The ultimate effect of Brexit will remain unknown until alternative arrangements have been negotiated. In the interim, contingency planning is made difficult in the absence of any clarity around the timescale or precise arrangements for the UK’s exit from the EU or what the new relationship between the UK and EU will be (if any). 

Exit process

As of yet, no formal exit notification (as required under Article 50 of the Treaty of the EU) has been made by the UK and the new Prime Minister has indicated that no negotiations will commence until early 2017.

The UK political arena has been somewhat tumultuous and ever-changing in the weeks following Brexit and as of Wednesday 13 July, Theresa May stepped up as new Prime Minister. Until a cabinet reshuffle is complete and there is clarity as to who will be sitting at the table to lead negotiations with the EU, it remains unknown as to when the commencement of the formal exit process will take place but as noted above, the new Prime Minister indicating it is not likely until early 2017. 

The cabinet reshuffle in the UK is well underway with announcements coming in every few hours. David Davis has been appointed to the new cabinet position of secretary of state for exiting the European Union - or "Brexit secretary". Details about the new Brexit department are still emerging, but it is likely to take the lead in negotiating the UK's departure from the EU. Boris Johnson succeeds Philip Hammond at the Foreign Office who has been named Chancellor of the Exchequer.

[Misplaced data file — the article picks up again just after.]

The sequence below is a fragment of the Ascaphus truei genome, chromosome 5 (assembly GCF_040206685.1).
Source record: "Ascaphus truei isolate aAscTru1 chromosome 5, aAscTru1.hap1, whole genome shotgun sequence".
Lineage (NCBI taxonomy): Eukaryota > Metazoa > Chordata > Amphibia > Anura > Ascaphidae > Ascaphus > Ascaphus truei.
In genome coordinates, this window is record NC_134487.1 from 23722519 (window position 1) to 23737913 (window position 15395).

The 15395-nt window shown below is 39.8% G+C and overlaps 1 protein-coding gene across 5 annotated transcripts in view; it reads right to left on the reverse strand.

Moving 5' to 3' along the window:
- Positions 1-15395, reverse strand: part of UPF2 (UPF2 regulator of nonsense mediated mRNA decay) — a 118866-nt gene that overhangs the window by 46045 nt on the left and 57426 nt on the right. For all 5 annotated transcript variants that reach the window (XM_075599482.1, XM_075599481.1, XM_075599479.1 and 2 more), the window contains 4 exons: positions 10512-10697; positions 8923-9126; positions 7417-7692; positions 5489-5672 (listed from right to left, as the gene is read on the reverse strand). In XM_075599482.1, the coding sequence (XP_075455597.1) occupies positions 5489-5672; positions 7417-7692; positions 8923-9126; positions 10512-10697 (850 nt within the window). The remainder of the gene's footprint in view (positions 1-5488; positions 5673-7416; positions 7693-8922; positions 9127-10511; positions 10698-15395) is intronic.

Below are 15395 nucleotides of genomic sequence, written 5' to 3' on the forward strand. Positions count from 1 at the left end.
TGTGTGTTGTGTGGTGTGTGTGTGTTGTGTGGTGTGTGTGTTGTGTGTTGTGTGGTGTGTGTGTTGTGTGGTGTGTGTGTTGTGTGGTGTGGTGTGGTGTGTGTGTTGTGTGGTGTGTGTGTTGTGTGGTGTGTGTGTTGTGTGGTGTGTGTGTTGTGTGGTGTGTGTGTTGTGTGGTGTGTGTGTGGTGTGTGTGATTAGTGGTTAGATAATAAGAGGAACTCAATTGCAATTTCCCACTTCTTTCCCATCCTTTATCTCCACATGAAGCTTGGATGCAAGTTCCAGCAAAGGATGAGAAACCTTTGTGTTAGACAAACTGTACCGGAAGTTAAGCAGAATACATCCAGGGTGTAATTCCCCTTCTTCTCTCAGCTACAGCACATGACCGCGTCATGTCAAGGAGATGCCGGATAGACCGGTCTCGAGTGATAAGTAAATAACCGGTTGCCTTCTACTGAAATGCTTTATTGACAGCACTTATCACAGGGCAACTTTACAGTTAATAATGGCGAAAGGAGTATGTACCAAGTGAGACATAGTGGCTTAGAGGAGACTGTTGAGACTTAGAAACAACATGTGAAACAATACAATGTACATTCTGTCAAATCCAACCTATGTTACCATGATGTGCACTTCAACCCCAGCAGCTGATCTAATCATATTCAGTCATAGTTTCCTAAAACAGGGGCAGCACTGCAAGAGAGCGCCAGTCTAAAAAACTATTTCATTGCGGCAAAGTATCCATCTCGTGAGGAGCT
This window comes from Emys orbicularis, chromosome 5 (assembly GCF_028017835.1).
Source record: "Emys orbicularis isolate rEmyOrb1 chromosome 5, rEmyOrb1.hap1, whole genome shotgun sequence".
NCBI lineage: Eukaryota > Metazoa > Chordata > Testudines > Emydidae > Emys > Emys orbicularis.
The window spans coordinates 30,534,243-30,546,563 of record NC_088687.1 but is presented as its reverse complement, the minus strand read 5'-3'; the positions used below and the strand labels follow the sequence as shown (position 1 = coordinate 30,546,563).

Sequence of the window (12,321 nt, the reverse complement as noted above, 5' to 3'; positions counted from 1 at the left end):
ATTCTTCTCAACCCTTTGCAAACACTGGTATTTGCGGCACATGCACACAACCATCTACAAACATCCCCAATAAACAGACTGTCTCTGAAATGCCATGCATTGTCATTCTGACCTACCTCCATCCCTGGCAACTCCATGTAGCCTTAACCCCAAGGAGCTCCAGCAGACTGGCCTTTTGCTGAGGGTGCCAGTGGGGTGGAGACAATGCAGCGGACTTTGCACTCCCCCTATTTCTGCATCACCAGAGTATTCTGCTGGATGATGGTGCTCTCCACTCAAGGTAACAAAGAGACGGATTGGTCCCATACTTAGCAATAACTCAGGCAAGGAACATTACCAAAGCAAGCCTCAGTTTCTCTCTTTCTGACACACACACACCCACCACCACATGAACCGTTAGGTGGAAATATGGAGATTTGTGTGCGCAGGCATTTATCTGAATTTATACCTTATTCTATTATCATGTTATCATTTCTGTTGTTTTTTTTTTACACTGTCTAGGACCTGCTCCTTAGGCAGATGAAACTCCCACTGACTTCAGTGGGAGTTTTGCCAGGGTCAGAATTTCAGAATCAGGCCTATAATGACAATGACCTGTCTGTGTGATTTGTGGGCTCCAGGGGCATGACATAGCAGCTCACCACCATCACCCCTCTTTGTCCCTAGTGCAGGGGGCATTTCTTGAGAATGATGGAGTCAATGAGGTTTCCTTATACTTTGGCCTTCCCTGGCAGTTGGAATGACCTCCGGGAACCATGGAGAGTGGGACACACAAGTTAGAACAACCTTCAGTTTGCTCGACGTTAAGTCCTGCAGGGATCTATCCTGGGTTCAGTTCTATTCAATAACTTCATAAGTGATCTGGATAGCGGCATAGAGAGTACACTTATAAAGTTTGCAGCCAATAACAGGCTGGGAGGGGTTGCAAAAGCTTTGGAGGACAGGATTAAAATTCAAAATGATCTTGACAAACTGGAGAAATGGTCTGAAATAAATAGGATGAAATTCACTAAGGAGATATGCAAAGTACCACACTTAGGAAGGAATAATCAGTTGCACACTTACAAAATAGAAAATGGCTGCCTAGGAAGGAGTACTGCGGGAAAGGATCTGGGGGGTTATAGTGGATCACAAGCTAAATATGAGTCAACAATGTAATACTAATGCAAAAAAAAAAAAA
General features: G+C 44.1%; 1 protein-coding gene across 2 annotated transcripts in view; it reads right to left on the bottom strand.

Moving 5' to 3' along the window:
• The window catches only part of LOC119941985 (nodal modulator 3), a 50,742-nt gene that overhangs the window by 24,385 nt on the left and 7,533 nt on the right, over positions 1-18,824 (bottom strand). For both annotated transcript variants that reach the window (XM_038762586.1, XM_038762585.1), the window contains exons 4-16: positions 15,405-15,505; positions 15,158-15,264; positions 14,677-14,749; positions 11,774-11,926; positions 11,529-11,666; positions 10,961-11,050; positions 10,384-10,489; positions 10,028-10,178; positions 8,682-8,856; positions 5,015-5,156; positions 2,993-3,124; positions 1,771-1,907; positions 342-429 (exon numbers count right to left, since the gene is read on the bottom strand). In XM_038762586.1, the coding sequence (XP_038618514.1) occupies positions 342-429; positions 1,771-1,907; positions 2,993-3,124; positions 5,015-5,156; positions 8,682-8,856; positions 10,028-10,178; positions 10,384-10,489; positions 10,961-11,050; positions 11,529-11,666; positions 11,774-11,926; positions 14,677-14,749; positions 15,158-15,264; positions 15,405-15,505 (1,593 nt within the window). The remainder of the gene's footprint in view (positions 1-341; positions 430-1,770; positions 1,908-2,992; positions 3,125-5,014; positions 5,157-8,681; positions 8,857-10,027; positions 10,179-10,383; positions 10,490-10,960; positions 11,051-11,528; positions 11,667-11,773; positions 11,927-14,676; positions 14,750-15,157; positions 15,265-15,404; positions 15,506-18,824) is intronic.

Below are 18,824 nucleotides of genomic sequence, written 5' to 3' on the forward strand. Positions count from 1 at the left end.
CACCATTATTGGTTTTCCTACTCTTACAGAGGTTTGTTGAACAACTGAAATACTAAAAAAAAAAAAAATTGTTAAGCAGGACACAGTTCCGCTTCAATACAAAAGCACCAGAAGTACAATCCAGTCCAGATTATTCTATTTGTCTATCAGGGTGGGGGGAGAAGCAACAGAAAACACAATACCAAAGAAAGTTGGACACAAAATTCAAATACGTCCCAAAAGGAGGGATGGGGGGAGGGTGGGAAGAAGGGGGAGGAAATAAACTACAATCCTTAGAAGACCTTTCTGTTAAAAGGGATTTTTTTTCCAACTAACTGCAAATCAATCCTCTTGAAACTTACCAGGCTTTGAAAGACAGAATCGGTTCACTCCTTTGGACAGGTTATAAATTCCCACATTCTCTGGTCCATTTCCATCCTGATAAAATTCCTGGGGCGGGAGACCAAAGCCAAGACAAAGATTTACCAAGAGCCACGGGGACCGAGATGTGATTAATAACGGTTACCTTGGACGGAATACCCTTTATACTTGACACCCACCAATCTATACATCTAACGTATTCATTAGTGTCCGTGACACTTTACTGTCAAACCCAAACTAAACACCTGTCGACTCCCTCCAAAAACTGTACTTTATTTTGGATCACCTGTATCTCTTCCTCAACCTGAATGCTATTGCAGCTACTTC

It should be remembered that until the withdrawal agreement comes into force the UK remains a full EU Member with all the existing rights, privileges and obligations that that entails. The UK will formally leave the EU on the day the withdrawal agreement enters into force or two years from the date of submission of the Article 50 exit notification. Until such time, there is no change the U.K.’s membership of the EU including to the free flow of people, goods and services between Ireland and the UK. 

Where are we now?